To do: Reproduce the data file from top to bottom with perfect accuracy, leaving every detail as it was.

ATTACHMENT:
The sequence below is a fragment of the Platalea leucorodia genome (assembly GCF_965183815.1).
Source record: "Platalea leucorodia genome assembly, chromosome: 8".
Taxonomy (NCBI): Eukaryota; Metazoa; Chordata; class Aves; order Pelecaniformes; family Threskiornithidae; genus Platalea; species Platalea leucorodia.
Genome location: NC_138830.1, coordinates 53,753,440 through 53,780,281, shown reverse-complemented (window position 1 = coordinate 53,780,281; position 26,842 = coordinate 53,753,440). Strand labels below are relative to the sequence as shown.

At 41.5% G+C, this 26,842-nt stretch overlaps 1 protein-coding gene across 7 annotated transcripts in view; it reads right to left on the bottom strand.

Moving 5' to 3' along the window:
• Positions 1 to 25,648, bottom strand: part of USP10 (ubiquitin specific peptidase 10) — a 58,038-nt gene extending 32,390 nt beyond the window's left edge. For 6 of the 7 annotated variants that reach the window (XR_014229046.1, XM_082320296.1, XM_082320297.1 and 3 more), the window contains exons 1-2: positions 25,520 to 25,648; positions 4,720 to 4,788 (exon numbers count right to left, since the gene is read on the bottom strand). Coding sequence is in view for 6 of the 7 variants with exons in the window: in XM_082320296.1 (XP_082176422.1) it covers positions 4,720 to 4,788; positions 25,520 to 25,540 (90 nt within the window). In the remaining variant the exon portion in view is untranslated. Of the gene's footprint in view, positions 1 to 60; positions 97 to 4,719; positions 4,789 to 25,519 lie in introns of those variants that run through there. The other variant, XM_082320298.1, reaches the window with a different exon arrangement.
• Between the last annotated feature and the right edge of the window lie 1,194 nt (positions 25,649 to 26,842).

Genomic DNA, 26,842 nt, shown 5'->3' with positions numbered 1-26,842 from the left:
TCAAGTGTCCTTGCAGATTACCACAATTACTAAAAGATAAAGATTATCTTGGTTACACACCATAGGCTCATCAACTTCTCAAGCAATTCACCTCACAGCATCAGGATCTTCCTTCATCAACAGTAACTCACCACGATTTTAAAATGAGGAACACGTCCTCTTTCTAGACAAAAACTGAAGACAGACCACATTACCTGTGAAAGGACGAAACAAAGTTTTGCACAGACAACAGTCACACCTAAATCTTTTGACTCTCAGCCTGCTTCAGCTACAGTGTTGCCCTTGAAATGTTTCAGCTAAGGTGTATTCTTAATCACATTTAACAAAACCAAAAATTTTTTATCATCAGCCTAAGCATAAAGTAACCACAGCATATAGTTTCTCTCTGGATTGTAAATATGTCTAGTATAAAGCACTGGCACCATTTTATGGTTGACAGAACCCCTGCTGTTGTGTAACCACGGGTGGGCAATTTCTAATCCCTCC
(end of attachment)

The sequence below is a fragment of the Platalea leucorodia genome (assembly GCF_965183815.1).
Source record: "Platalea leucorodia genome assembly, chromosome: 8".
Taxonomy (NCBI): Eukaryota; Metazoa; Chordata; class Aves; order Pelecaniformes; family Threskiornithidae; genus Platalea; species Platalea leucorodia.
Genome location: NC_138830.1, coordinates 53,753,440 through 53,780,281, shown reverse-complemented (window position 1 = coordinate 53,780,281; position 26,842 = coordinate 53,753,440). Strand labels below are relative to the sequence as shown.

At 41.5% G+C, this 26,842-nt stretch overlaps 1 protein-coding gene across 7 annotated transcripts in view; it reads right to left on the bottom strand.

Moving 5' to 3' along the window:
• Positions 1 to 25,648, bottom strand: part of USP10 (ubiquitin specific peptidase 10) — a 58,038-nt gene extending 32,390 nt beyond the window's left edge. For 6 of the 7 annotated variants that reach the window (XR_014229046.1, XM_082320296.1, XM_082320297.1 and 3 more), the window contains exons 1-2: positions 25,520 to 25,648; positions 4,720 to 4,788 (exon numbers count right to left, since the gene is read on the bottom strand). Coding sequence is in view for 6 of the 7 variants with exons in the window: in XM_082320296.1 (XP_082176422.1) it covers positions 4,720 to 4,788; positions 25,520 to 25,540 (90 nt within the window). In the remaining variant the exon portion in view is untranslated. Of the gene's footprint in view, positions 1 to 60; positions 97 to 4,719; positions 4,789 to 25,519 lie in introns of those variants that run through there. The other variant, XM_082320298.1, reaches the window with a different exon arrangement.
• Between the last annotated feature and the right edge of the window lie 1,194 nt (positions 25,649 to 26,842).

Genomic DNA, 26,842 nt, shown 5'->3' with positions numbered 1-26,842 from the left:
TCAAGTGTCCTTGCAGATTACCACAATTACTAAAAGATAAAGATTATCTTGGTTACACACCATAGGCTCATCAACTTCTCAAGCAATTCACCTCACAGCATCAGGATCTTCCTTCATCAACAGTAACTCACCACGATTTTAAAATGAGGAACACGTCCTCTTTCTAGACAAAAACTGAAGACAGACCACATTACCTGTGAAAGGACGAAACAAAGTTTTGCACAGACAACAGTCACACCTAAATCTTTTGACTCTCAGCCTGCTTCAGCTACAGTGTTGCCCTTGAAATGTTTCAGCTAAGGTGTATTCTTAATCACATTTAACAAAACCAAAAATTTTTTATCATCAGCCTAAGCATAAAGTAACCACAGCATATAGTTTCTCTCTGGATTGTAAATATGTCTAGTATAAAGCACTGGCACCATTTTATGGTTGACAGAACCCCTGCTGTTGTGTAACCACGGGTGGGCAATTTCTAATCCCTCC